You might need to change the feed and/or ration of your horse. Indeed, he will spend more calories to get warm in winter, just like us. Thus, you might need to increase his caloric intake in order to offset this higher energy expenditure and to prevent weight loss. It is also important to take your horse’s workload into consideration: if he is exercised less frequently or intensely in winter; think about adjusting his diet accordingly.

In this article, we discussed the warm-up and cool-down phases of a training session in winter. If you are interested in learning more about how to work a horse to prepare for the next show season, check our article with MC Fuss.

See you soon with a new article,

The Seaver Team

8 tips to start the year off right

8 tips to start the year off right

The New Year often rhymes with good resolutions. Now that 2018 is well under way, Seaver gives you a few ‘horse’ advices for a successful year!

1. Devote more time to your horse

Try to organize yourself so that you arrive earlier at the stables and leave later. Staying longer at the barn before and after your session or lesson will allow you to have appropriate time to get your horse ready, and then to untack him without rushing.

Not only will your horse benefit from this as you will have more time to care for him, but your relationship will also improve. Listening to your horse is also very important. Getting to know him better also means being able to quickly detect the slightest problem, physical discomfort, or behavior change.

2. Diversify your activities

As for training, try to diversify your activities in order to break the routine and not bore your horse. Think about doing very simple things such as going for a light cardio workout outside, doing a simple warm-up, or a liberty/groundwork session. You can for instance try riding bitless, or bridle-less just using a cord.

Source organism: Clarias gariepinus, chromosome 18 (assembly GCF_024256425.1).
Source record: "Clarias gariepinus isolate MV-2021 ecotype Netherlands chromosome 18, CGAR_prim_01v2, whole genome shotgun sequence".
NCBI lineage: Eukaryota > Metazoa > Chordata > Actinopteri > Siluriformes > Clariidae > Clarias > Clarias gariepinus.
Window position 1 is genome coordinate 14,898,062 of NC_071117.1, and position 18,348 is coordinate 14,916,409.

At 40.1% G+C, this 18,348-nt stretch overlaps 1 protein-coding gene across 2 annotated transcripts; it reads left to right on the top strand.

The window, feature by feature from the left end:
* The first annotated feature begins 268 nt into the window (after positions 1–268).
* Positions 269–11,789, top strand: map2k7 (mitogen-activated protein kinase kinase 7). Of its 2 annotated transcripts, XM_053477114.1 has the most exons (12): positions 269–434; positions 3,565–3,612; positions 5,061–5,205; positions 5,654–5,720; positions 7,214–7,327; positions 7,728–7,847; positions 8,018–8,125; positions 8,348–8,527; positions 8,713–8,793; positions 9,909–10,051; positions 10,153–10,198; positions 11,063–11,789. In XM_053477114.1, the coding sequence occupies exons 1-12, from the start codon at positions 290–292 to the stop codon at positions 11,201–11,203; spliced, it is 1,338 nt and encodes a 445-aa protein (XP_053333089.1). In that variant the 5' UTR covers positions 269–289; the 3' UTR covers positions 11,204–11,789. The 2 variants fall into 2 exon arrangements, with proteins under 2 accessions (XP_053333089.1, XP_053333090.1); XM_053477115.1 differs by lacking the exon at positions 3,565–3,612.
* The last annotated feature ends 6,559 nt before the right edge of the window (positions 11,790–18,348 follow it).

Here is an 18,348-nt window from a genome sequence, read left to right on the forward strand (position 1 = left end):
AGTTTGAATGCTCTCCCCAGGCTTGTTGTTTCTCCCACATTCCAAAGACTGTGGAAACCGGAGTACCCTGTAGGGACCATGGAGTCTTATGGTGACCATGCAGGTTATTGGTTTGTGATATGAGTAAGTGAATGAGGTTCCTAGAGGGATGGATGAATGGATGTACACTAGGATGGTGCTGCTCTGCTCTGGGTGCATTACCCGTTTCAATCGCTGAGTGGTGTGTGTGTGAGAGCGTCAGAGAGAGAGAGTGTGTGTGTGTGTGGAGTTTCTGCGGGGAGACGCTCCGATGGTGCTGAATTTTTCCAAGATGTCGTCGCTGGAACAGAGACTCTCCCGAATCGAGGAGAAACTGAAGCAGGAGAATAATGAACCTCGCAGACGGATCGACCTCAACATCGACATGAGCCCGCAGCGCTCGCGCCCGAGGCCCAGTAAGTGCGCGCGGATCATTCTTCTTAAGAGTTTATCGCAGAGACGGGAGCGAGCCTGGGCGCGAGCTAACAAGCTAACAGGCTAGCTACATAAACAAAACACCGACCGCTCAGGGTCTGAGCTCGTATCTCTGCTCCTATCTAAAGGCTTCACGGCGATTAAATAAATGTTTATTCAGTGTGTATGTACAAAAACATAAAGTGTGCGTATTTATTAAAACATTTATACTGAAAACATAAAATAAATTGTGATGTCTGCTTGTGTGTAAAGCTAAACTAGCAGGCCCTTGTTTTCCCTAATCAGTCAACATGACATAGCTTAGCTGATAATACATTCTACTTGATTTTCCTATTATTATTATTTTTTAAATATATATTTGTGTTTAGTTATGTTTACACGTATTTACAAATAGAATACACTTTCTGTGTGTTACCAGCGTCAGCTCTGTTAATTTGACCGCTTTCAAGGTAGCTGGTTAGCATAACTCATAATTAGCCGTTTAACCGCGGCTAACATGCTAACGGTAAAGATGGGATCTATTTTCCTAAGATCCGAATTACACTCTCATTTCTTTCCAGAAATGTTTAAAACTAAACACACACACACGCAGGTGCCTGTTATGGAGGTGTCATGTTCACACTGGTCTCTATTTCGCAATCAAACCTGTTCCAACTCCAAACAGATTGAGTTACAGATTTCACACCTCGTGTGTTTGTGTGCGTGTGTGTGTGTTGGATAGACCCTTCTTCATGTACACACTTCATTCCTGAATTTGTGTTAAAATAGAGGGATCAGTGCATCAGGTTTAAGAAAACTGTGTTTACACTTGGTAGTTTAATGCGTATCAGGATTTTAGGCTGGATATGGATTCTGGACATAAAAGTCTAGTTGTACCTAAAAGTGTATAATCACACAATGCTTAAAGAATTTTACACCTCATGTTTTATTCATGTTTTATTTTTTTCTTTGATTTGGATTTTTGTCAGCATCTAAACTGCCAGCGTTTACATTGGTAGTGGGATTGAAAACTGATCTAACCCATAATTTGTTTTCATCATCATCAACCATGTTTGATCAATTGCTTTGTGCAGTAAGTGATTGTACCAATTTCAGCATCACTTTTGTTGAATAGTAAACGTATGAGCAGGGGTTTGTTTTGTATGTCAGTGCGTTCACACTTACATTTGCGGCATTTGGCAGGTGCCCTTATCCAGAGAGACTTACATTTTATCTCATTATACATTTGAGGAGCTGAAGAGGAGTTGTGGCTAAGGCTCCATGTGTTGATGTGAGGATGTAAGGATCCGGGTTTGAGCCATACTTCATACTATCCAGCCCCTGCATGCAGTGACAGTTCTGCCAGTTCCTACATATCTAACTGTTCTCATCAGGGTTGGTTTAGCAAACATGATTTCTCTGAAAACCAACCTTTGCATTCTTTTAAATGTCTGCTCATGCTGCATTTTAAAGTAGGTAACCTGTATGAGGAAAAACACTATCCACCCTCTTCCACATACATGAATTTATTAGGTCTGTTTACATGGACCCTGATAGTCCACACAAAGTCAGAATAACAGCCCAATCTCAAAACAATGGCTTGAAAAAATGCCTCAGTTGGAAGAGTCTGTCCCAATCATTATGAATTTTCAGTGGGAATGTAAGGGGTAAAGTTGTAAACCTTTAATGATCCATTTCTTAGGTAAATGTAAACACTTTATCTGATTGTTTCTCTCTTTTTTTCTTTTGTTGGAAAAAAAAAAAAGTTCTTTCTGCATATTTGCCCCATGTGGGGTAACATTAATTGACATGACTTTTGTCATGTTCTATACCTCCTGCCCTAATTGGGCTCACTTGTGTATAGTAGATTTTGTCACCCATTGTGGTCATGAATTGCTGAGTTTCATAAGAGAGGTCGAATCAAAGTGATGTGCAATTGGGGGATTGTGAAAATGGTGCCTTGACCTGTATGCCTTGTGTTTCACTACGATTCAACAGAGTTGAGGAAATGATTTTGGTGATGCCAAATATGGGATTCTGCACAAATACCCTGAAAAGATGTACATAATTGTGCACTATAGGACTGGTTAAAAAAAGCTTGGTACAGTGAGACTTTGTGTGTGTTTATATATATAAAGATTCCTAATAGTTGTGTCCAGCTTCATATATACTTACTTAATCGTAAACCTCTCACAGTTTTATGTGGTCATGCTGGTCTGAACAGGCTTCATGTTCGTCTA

For more extreme activities; why not take your horse to the beach, or go on a several days trail ride together. The need for performance should not be systematic, you sometimes have to ask little of your horse, and simply enjoy the moment in order for your horse to be happy and not tired from work.

3. Set objectives to reach

On a similar note, you should set objectives to reach with your horse this year. They can be achieving certain show results, mastering a new dressage, jumping a higher fence height, or simply doing more hacks, and improving your complicity by doing groundwork.

These objectives must of course be realistic (you should discuss them with your coach), and they should be gradual and fixed in time. They will allow you to stay motivated throughout the year, as you will always keep in mind the goals you want to reach, and to measure your performance. A small piece of advice: dividing each objective into sub-objectives is a good way to really see an evolution, which is more important than the result itself in our opinion.

4. Clean your tack regularly

I think it is fair to say that cleaning tack is far from being the favorite task of riding enthusiasts. Unfortunately, if you want to have and maintain quality equipment that will last, it is a necessary step. In addition to cleaning and preserving your tack, it will allow you to check that everything is functioning fine (and thus to avoid having a stirrup break, injuring the horse, etc.).

Storing your equipment in a clean and dry place, daily cleaning it with a sponge and glycerin soap, and thoroughly cleaning it (disassembling it, using soap and then leather grease) once to twice a week is recommended. Taking the time to take care of your riding equipment is a small change to make that will have a big impact on their life span (and incidentally on your bank account as well).

5. Always ride with a helmet